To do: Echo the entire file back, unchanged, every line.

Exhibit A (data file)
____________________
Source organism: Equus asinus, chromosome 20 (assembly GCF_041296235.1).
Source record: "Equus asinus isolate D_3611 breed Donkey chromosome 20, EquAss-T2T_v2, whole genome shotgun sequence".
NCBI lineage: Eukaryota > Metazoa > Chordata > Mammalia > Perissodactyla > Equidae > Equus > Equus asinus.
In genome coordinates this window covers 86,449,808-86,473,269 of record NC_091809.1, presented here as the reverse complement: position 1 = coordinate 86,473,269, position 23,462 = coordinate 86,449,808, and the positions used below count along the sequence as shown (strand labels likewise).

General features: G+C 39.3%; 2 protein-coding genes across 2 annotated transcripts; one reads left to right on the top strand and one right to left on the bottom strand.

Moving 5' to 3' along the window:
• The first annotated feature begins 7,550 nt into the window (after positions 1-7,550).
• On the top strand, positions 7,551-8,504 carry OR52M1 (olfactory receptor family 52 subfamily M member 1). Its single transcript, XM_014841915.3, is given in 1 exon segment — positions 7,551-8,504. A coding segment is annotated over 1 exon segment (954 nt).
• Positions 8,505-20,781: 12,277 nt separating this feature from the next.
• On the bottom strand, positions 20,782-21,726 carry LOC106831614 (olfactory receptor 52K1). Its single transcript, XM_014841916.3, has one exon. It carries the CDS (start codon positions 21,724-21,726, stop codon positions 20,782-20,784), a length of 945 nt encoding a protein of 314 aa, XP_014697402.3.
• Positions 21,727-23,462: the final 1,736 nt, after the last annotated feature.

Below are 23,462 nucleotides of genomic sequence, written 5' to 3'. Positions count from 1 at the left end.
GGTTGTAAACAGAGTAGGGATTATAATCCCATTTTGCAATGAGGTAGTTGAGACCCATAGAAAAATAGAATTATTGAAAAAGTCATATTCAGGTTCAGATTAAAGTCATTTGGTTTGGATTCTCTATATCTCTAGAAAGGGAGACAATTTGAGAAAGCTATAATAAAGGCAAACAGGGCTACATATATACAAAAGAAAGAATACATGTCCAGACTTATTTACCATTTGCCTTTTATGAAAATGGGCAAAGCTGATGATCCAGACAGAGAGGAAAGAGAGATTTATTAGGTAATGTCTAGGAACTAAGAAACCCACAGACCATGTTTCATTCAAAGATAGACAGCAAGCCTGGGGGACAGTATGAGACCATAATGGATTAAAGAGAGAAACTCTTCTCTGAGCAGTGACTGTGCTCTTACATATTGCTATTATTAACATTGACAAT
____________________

Source organism: Equus asinus, chromosome 20 (assembly GCF_041296235.1).
Source record: "Equus asinus isolate D_3611 breed Donkey chromosome 20, EquAss-T2T_v2, whole genome shotgun sequence".
NCBI lineage: Eukaryota > Metazoa > Chordata > Mammalia > Perissodactyla > Equidae > Equus > Equus asinus.
In genome coordinates this window covers 86,449,808-86,473,269 of record NC_091809.1, presented here as the reverse complement: position 1 = coordinate 86,473,269, position 23,462 = coordinate 86,449,808, and the positions used below count along the sequence as shown (strand labels likewise).

General features: G+C 39.3%; 2 protein-coding genes across 2 annotated transcripts; one reads left to right on the top strand and one right to left on the bottom strand.

Moving 5' to 3' along the window:
• The first annotated feature begins 7,550 nt into the window (after positions 1-7,550).
• On the top strand, positions 7,551-8,504 carry OR52M1 (olfactory receptor family 52 subfamily M member 1). Its single transcript, XM_014841915.3, is given in 1 exon segment — positions 7,551-8,504. A coding segment is annotated over 1 exon segment (954 nt).
• Positions 8,505-20,781: 12,277 nt separating this feature from the next.
• On the bottom strand, positions 20,782-21,726 carry LOC106831614 (olfactory receptor 52K1). Its single transcript, XM_014841916.3, has one exon. It carries the CDS (start codon positions 21,724-21,726, stop codon positions 20,782-20,784), a length of 945 nt encoding a protein of 314 aa, XP_014697402.3.
• Positions 21,727-23,462: the final 1,736 nt, after the last annotated feature.

Below are 23,462 nucleotides of genomic sequence, written 5' to 3'. Positions count from 1 at the left end.
GGTTGTAAACAGAGTAGGGATTATAATCCCATTTTGCAATGAGGTAGTTGAGACCCATAGAAAAATAGAATTATTGAAAAAGTCATATTCAGGTTCAGATTAAAGTCATTTGGTTTGGATTCTCTATATCTCTAGAAAGGGAGACAATTTGAGAAAGCTATAATAAAGGCAAACAGGGCTACATATATACAAAAGAAAGAATACATGTCCAGACTTATTTACCATTTGCCTTTTATGAAAATGGGCAAAGCTGATGATCCAGACAGAGAGGAAAGAGAGATTTATTAGGTAATGTCTAGGAACTAAGAAACCCACAGACCATGTTTCATTCAAAGATAGACAGCAAGCCTGGGGGACAGTATGAGACCATAATGGATTAAAGAGAGAAACTCTTCTCTGAGCAGTGACTGTGCTCTTACATATTGCTATTATTAACATTGACAAT